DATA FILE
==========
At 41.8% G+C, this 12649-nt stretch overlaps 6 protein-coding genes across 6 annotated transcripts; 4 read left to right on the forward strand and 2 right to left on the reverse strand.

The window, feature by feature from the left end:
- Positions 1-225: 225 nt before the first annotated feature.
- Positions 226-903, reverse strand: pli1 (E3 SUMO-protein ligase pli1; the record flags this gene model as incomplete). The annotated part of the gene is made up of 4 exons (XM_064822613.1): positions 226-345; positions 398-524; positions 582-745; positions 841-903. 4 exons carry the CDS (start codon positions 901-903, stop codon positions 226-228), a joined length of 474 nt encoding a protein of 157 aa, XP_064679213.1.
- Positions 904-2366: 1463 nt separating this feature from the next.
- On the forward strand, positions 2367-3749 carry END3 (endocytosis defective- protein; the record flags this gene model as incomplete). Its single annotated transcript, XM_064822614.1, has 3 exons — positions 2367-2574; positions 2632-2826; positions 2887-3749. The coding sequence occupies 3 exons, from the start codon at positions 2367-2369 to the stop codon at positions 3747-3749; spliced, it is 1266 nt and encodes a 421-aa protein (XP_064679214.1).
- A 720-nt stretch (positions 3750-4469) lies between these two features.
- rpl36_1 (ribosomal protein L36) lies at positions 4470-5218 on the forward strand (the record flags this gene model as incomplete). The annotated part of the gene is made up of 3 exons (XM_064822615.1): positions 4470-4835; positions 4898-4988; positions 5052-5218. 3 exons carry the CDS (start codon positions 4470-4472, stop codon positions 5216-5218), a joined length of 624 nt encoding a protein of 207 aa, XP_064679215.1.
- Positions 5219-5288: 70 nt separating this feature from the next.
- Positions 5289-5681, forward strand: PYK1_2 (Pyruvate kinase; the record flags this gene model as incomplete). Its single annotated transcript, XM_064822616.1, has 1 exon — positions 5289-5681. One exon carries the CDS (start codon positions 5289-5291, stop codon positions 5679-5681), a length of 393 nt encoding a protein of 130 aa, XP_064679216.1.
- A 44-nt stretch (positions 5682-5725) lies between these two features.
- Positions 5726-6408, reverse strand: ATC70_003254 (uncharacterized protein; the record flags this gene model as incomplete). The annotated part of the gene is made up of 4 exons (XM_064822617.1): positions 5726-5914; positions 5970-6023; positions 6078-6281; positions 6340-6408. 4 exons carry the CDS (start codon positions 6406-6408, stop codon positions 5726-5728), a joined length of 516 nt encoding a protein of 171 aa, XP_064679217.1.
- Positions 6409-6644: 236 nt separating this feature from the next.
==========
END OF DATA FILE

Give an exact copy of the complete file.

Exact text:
At 41.8% G+C, this 12649-nt stretch overlaps 6 protein-coding genes across 6 annotated transcripts; 4 read left to right on the forward strand and 2 right to left on the reverse strand.

The window, feature by feature from the left end:
- Positions 1-225: 225 nt before the first annotated feature.
- Positions 226-903, reverse strand: pli1 (E3 SUMO-protein ligase pli1; the record flags this gene model as incomplete). The annotated part of the gene is made up of 4 exons (XM_064822613.1): positions 226-345; positions 398-524; positions 582-745; positions 841-903. 4 exons carry the CDS (start codon positions 901-903, stop codon positions 226-228), a joined length of 474 nt encoding a protein of 157 aa, XP_064679213.1.
- Positions 904-2366: 1463 nt separating this feature from the next.
- On the forward strand, positions 2367-3749 carry END3 (endocytosis defective- protein; the record flags this gene model as incomplete). Its single annotated transcript, XM_064822614.1, has 3 exons — positions 2367-2574; positions 2632-2826; positions 2887-3749. The coding sequence occupies 3 exons, from the start codon at positions 2367-2369 to the stop codon at positions 3747-3749; spliced, it is 1266 nt and encodes a 421-aa protein (XP_064679214.1).
- A 720-nt stretch (positions 3750-4469) lies between these two features.
- rpl36_1 (ribosomal protein L36) lies at positions 4470-5218 on the forward strand (the record flags this gene model as incomplete). The annotated part of the gene is made up of 3 exons (XM_064822615.1): positions 4470-4835; positions 4898-4988; positions 5052-5218. 3 exons carry the CDS (start codon positions 4470-4472, stop codon positions 5216-5218), a joined length of 624 nt encoding a protein of 207 aa, XP_064679215.1.
- Positions 5219-5288: 70 nt separating this feature from the next.
- Positions 5289-5681, forward strand: PYK1_2 (Pyruvate kinase; the record flags this gene model as incomplete). Its single annotated transcript, XM_064822616.1, has 1 exon — positions 5289-5681. One exon carries the CDS (start codon positions 5289-5291, stop codon positions 5679-5681), a length of 393 nt encoding a protein of 130 aa, XP_064679216.1.
- A 44-nt stretch (positions 5682-5725) lies between these two features.
- Positions 5726-6408, reverse strand: ATC70_003254 (uncharacterized protein; the record flags this gene model as incomplete). The annotated part of the gene is made up of 4 exons (XM_064822617.1): positions 5726-5914; positions 5970-6023; positions 6078-6281; positions 6340-6408. 4 exons carry the CDS (start codon positions 6406-6408, stop codon positions 5726-5728), a joined length of 516 nt encoding a protein of 171 aa, XP_064679217.1.
- Positions 6409-6644: 236 nt separating this feature from the next.